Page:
When Karen Strom-Torrice let Show Manager Karen Kennedy know she would be bringing her son, Shea, to show at the Breeders Halter Futurity, she didn’t expect the level of support they received. Shea has down syndrome, and he’s shown leadline and at local shows, but 2022 marks the first year he’s shown AQHA Halter.
The BHF has always set a precedence for inclusiveness, being at the forefront of allowing horses to be tracked for an exhibitor, for example, and it’s done by a BHF board member. “We make every effort so everyone who wants to show can participate,” says Karen Kennedy, “and we will do everything possible to make that happen.”
That culture of inclusiveness is also in the hearts of every person at the BHF, so what greeted Shea when he was ready to show “Gunny,” Gotta Lotta Guns, absolutely surpassed anything they’d imagined.
Read Karen Strom-Torrice’s emotional words from social media the Monday morning following the BHF here:
This is going to be a long winded post….but, there was not a dry eye in the house and there are so many people to thank for helping Shea get ‘Gunny’ shown in the Youth Halter Geldings this week at the Breeders Halter Futurity In Des Moines.
First up, Grandma and Grandpa, for having an incredible show gelding for Shea to enjoy at the BHF. You bred and raised him, and what a horse he is! We are so grateful for this unforgettable experience! Auntie Alexandra Strom, you did such a wonderful job having him broke, conditioned, and ready to show. Gunny was stellar. He was so patient with Shea, and without this safe, beautiful & great minded guy, Shea would not have been able to get it done. 🙏🙏🙏 Dominic Torrice, Anastel Torrice and Eden…. Thank you for staying home to take care of 8 puppies, three dogs, cats, tarantulas, chickens, horses & the rest of the zoo! On top of work, business & school, I know it was hard! Grandma MarySue Torrice and Papa Rocky for all the dinners, school pick ups and babysitting Squidward! Honestly, that was a long week, so thank you so much for holding down the fort! Jessica Umlauf and Hailey-Jo Carpenter for keeping the horses in top condition, you girls are second to none. Your watchful eyes and horsemanship do not go unnoticed!!
Second, Jason and Julie Cole Smith, and the entire crew at Smith Show Horses; Jason….you have no idea how much your guidance and encouragement meant to Shea. You gave him the confidence to bring Gunny in the arena. Joy, thank you for his favorite BBQ sauce and for help finding the perfect tie! Tell Steve that we appreciated him having 50 to choose from 😉 Shea is looking forward to more time spent with you all, learning how to improve his game in the arena! We are grateful to each of you.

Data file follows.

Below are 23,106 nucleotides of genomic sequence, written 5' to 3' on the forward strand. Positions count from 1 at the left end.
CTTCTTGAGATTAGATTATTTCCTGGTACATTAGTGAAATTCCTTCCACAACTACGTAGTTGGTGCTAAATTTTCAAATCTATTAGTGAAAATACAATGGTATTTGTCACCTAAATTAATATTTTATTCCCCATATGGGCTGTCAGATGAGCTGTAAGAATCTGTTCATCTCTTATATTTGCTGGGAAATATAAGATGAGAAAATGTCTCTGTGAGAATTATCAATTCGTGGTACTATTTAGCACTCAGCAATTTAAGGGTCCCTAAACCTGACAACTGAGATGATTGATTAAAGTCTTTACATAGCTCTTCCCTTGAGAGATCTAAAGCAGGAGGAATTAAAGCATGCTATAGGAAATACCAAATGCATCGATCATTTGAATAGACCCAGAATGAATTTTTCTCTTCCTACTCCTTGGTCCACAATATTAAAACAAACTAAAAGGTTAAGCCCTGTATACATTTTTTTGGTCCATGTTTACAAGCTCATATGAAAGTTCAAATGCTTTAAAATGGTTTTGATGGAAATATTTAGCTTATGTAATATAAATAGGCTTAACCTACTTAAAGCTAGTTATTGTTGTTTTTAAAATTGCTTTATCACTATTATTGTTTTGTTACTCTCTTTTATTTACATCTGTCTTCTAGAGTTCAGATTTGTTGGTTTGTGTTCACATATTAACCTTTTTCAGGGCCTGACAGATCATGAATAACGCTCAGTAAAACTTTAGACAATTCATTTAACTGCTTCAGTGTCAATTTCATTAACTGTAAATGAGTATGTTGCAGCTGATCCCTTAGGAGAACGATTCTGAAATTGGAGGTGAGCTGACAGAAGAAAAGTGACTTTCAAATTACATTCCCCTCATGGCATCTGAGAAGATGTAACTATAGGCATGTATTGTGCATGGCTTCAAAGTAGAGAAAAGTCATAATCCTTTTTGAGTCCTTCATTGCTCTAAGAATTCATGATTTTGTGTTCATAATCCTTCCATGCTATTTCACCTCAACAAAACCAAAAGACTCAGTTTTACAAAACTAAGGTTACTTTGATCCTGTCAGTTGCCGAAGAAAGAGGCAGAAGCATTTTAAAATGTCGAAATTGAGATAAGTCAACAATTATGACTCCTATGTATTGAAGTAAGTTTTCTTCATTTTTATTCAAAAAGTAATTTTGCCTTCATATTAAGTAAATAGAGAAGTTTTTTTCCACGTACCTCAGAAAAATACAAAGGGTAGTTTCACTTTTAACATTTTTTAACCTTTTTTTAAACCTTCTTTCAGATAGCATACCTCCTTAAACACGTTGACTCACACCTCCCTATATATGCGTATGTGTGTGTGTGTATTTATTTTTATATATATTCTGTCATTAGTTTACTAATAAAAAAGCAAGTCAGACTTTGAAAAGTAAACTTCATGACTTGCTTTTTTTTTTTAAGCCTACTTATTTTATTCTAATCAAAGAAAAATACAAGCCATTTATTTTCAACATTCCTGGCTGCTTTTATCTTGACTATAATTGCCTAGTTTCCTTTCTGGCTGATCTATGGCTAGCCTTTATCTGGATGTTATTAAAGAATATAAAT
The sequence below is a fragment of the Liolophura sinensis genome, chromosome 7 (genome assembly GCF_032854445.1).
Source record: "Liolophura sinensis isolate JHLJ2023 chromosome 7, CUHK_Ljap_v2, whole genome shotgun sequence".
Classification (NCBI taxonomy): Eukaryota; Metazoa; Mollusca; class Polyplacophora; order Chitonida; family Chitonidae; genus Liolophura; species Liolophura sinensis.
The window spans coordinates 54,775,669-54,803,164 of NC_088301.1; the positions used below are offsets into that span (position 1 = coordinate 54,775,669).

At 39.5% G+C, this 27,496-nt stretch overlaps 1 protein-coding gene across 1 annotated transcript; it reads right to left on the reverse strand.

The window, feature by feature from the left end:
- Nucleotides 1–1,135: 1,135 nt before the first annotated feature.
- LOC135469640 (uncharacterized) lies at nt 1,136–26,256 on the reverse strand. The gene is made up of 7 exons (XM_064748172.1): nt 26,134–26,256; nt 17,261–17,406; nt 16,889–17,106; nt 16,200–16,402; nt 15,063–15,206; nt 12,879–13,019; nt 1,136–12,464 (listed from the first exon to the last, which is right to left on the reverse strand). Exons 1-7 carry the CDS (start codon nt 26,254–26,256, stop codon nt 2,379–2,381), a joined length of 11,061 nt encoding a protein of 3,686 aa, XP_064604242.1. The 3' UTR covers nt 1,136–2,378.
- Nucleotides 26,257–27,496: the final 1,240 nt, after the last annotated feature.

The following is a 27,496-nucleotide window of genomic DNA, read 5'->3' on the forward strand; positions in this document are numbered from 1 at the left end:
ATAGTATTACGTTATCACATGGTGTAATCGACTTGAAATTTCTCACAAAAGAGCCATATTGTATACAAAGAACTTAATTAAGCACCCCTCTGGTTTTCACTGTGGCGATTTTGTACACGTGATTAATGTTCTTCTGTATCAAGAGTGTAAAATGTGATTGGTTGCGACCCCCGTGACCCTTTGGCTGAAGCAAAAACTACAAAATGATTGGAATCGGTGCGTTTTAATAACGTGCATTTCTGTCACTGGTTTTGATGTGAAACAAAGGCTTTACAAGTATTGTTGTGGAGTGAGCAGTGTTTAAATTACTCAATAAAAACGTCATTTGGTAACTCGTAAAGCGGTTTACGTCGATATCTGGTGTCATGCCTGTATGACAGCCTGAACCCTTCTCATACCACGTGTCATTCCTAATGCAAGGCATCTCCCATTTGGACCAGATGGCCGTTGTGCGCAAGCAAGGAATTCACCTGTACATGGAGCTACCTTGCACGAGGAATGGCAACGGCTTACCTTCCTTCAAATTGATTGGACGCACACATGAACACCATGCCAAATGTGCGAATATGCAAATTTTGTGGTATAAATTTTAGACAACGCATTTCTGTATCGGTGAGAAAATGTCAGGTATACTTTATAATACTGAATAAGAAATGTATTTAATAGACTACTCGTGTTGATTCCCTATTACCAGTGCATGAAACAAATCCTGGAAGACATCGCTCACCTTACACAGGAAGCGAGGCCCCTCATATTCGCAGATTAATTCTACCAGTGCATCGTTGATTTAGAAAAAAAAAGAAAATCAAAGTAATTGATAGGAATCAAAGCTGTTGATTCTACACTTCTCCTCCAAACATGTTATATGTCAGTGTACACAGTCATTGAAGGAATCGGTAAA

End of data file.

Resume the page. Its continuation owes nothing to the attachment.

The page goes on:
To the staff at the BHF: Karen Kennedy, Chad Beus, Jim and Georgia Snow, Steve Jensen, Billy and Suzonne Elliott Franks everything you did to make this show a success and encourage Shea’s Youth participation was OVER THE TOP. Chad Beus…. thank you for keeping a watchful eye out and being so helpful. We greatly appreciated you being there.
Jackie L Parsons, thank you for saving the whole week by getting Gunny there and home, safe & sound! And, for having the keeper and lead ( a last second class save, thank you)! Sharon Marshall, a great neighbor, vet & friend…we are lucky to have you!
The best part of the BHF are the many people supporting each other and especially Shea this week. Including him in this event was nothing short of amazing! Kevin Glover and Rebekah Kazakevicius for being so patient in fitting Shea with a hat. Ronnie Hannah Casper for keeping Shea entertained with your dogs, and your incredible personalities! Elizabeth Thompson-Beauchamp, Shawn Yount, Alyssa Milo, Victor, Vivian and Hustin for rooting the team on. Clay at Cowboy Bronze for the beautiful trophy, and teaching Shea how it was made was something he won’t forget (me either)! The number of people here to support & encourage was overwhelming, so if I didn’t tag you, I apologize!
Here are some of my photos and videos. I was personally overwhelmed with emotion and won’t forget this show… EVER.
For a family that’s been showing for 30-plus years (the Strom family of Lexington, Oklahoma), to sweep them off their feet takes significant effort. But that’s what the horse show community does, says Karen Strom-Torrice. “Everyone was very inclusive of getting Shea out there – they were amazing and made sure everyone stayed safe and supported him. There were probably 50 people I could tag in my post. It was overwhelming and everyone was crying.”
She explains that it wasn’t that long ago that people didn’t talk about kids who have disabilities. “It has been in the last twenty years people have opened up about it, especially in the horse community, so when you see something like this, it’s really special. You should have seen my mom when he was showing,” she says. “It was really great to watch him show and get recognized.”